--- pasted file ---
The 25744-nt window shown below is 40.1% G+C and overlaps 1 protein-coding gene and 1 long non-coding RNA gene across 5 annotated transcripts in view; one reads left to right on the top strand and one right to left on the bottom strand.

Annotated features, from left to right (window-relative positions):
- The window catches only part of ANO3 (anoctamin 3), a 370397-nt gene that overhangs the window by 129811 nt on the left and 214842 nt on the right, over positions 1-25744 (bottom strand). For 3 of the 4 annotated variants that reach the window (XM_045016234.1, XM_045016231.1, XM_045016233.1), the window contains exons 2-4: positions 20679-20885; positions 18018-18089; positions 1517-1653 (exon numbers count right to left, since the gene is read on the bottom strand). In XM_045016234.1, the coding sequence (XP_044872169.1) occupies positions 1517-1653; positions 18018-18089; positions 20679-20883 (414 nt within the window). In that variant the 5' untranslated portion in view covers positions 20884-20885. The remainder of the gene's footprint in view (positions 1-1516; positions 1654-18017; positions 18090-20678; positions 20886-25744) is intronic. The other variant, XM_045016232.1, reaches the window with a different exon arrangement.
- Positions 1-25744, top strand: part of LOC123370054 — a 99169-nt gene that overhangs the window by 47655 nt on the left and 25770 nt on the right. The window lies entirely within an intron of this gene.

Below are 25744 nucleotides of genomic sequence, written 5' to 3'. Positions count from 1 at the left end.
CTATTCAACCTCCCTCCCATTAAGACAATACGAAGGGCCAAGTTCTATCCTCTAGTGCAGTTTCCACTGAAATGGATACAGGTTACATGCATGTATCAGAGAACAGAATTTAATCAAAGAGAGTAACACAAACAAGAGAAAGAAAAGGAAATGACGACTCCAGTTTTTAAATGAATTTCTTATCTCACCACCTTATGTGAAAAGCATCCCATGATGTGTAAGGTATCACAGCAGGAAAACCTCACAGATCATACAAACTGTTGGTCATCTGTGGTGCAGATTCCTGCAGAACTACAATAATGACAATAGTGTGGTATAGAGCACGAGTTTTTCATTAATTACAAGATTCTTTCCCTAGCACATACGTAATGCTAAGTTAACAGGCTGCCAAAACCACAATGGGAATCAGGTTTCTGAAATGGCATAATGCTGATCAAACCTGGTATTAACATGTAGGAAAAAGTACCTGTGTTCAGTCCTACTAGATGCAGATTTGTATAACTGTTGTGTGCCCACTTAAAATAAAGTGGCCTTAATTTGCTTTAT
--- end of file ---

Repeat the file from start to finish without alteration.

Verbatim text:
The 25744-nt window shown below is 40.1% G+C and overlaps 1 protein-coding gene and 1 long non-coding RNA gene across 5 annotated transcripts in view; one reads left to right on the top strand and one right to left on the bottom strand.

Annotated features, from left to right (window-relative positions):
- The window catches only part of ANO3 (anoctamin 3), a 370397-nt gene that overhangs the window by 129811 nt on the left and 214842 nt on the right, over positions 1-25744 (bottom strand). For 3 of the 4 annotated variants that reach the window (XM_045016234.1, XM_045016231.1, XM_045016233.1), the window contains exons 2-4: positions 20679-20885; positions 18018-18089; positions 1517-1653 (exon numbers count right to left, since the gene is read on the bottom strand). In XM_045016234.1, the coding sequence (XP_044872169.1) occupies positions 1517-1653; positions 18018-18089; positions 20679-20883 (414 nt within the window). In that variant the 5' untranslated portion in view covers positions 20884-20885. The remainder of the gene's footprint in view (positions 1-1516; positions 1654-18017; positions 18090-20678; positions 20886-25744) is intronic. The other variant, XM_045016232.1, reaches the window with a different exon arrangement.
- Positions 1-25744, top strand: part of LOC123370054 — a 99169-nt gene that overhangs the window by 47655 nt on the left and 25770 nt on the right. The window lies entirely within an intron of this gene.

Below are 25744 nucleotides of genomic sequence, written 5' to 3'. Positions count from 1 at the left end.
CTATTCAACCTCCCTCCCATTAAGACAATACGAAGGGCCAAGTTCTATCCTCTAGTGCAGTTTCCACTGAAATGGATACAGGTTACATGCATGTATCAGAGAACAGAATTTAATCAAAGAGAGTAACACAAACAAGAGAAAGAAAAGGAAATGACGACTCCAGTTTTTAAATGAATTTCTTATCTCACCACCTTATGTGAAAAGCATCCCATGATGTGTAAGGTATCACAGCAGGAAAACCTCACAGATCATACAAACTGTTGGTCATCTGTGGTGCAGATTCCTGCAGAACTACAATAATGACAATAGTGTGGTATAGAGCACGAGTTTTTCATTAATTACAAGATTCTTTCCCTAGCACATACGTAATGCTAAGTTAACAGGCTGCCAAAACCACAATGGGAATCAGGTTTCTGAAATGGCATAATGCTGATCAAACCTGGTATTAACATGTAGGAAAAAGTACCTGTGTTCAGTCCTACTAGATGCAGATTTGTATAACTGTTGTGTGCCCACTTAAAATAAAGTGGCCTTAATTTGCTTTAT